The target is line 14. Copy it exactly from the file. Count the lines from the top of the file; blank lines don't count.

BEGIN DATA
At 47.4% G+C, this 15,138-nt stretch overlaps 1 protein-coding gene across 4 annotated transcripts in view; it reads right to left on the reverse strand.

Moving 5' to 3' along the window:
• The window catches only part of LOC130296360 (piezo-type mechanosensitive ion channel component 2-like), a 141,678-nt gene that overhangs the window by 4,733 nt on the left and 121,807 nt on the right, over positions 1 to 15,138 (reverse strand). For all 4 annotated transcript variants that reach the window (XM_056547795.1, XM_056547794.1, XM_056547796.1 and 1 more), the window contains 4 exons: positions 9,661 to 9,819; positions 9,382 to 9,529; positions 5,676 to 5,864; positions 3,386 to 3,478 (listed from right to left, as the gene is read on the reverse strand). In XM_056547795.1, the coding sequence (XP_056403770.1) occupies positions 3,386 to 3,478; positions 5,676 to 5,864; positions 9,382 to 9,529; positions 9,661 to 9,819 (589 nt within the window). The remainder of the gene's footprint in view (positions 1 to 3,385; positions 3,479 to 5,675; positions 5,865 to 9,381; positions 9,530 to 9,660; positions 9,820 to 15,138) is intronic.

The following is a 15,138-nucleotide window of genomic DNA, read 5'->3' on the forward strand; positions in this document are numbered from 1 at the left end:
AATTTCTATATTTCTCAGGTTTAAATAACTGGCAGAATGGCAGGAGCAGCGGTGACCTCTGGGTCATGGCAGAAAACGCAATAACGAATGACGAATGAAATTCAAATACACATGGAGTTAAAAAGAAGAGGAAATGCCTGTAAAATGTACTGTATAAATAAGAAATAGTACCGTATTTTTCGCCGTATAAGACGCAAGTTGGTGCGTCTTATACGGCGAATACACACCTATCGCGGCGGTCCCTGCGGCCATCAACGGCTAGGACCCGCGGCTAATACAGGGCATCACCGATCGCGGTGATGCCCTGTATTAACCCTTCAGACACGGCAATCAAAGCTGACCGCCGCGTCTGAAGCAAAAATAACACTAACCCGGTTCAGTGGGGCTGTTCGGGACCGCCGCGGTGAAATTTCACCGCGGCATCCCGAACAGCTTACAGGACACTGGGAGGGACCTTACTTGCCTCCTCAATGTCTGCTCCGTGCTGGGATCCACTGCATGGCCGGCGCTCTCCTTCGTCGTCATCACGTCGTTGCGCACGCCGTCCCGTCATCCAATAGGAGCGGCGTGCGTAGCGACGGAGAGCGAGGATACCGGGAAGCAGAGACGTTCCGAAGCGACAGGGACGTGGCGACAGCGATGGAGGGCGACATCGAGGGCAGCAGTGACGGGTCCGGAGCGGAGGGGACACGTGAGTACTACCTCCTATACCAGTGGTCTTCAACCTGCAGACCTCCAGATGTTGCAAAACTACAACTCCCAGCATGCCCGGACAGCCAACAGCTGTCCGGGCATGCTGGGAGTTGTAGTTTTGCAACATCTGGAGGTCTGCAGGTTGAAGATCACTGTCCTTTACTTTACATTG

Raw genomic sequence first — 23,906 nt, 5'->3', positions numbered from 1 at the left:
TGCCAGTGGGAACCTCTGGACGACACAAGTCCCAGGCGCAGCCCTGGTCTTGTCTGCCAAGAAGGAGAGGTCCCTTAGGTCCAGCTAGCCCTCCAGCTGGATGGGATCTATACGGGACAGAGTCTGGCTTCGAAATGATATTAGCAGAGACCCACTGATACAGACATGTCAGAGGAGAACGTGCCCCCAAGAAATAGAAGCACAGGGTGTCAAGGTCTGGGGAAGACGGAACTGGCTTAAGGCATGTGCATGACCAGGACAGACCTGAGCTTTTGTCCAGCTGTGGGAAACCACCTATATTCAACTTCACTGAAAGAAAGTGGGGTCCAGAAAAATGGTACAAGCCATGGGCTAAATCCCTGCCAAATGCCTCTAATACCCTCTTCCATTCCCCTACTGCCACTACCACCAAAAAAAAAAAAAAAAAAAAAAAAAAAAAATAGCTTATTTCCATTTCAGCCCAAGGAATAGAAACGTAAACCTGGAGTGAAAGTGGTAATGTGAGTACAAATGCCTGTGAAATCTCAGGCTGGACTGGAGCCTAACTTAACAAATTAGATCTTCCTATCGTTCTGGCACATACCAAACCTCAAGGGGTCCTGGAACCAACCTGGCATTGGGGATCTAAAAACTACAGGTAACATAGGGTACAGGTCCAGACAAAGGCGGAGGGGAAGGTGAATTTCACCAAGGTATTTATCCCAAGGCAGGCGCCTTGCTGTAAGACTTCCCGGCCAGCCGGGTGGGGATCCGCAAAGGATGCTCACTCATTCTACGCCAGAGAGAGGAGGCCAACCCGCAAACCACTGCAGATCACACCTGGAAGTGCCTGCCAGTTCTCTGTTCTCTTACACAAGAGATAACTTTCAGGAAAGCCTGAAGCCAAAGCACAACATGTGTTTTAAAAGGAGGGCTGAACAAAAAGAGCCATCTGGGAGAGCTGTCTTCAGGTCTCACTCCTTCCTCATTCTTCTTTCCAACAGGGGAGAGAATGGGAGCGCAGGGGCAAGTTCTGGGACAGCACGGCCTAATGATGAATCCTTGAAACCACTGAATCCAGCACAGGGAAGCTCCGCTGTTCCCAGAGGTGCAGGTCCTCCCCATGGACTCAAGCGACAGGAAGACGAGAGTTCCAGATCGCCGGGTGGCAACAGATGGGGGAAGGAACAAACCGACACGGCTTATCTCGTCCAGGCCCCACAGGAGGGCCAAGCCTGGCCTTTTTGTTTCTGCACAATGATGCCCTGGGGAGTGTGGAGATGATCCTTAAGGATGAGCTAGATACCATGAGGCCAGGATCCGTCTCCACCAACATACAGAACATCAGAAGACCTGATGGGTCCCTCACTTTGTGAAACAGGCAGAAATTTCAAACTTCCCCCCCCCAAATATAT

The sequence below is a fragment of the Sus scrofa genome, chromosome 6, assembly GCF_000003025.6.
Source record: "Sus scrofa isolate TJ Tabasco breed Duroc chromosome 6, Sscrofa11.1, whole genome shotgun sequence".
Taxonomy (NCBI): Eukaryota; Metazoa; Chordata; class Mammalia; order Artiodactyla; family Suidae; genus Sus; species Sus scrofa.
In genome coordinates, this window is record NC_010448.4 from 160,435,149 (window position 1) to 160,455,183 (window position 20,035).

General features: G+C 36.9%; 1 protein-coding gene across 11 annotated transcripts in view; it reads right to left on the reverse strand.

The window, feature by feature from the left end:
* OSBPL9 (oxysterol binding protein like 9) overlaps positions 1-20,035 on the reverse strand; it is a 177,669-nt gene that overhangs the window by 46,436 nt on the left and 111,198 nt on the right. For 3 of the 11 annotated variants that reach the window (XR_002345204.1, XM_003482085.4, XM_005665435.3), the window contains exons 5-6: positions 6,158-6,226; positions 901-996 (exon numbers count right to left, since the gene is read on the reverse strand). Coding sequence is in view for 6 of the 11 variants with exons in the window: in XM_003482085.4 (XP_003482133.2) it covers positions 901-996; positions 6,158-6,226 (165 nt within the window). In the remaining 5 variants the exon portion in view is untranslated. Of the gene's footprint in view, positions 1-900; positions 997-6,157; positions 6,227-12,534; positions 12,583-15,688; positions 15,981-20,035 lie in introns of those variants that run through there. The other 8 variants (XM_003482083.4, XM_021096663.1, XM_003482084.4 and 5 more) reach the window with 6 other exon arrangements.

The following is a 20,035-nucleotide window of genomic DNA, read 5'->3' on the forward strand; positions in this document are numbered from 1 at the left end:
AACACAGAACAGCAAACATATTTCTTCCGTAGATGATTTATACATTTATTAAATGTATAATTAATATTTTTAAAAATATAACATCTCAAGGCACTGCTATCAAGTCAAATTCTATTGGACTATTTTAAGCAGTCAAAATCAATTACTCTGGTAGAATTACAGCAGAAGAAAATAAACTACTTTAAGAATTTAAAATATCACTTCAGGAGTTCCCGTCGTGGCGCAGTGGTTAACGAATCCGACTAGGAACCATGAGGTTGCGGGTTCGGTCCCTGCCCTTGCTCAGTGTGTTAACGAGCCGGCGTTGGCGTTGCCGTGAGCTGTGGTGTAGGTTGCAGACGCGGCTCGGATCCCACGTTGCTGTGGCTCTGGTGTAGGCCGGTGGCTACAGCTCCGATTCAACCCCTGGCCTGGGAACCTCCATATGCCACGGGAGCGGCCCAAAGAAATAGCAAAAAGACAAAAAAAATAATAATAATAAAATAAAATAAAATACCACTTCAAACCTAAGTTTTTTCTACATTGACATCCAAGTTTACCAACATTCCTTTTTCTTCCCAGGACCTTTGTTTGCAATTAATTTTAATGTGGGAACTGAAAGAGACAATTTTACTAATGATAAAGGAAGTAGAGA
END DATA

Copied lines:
* OSBPL9 (oxysterol binding protein like 9) overlaps positions 1-20,035 on the reverse strand; it is a 177,669-nt gene that overhangs the window by 46,436 nt on the left and 111,198 nt on the right. For 3 of the 11 annotated variants that reach the window (XR_002345204.1, XM_003482085.4, XM_005665435.3), the window contains exons 5-6: positions 6,158-6,226; positions 901-996 (exon numbers count right to left, since the gene is read on the reverse strand). Coding sequence is in view for 6 of the 11 variants with exons in the window: in XM_003482085.4 (XP_003482133.2) it covers positions 901-996; positions 6,158-6,226 (165 nt within the window). In the remaining 5 variants the exon portion in view is untranslated. Of the gene's footprint in view, positions 1-900; positions 997-6,157; positions 6,227-12,534; positions 12,583-15,688; positions 15,981-20,035 lie in introns of those variants that run through there. The other 8 variants (XM_003482083.4, XM_021096663.1, XM_003482084.4 and 5 more) reach the window with 6 other exon arrangements.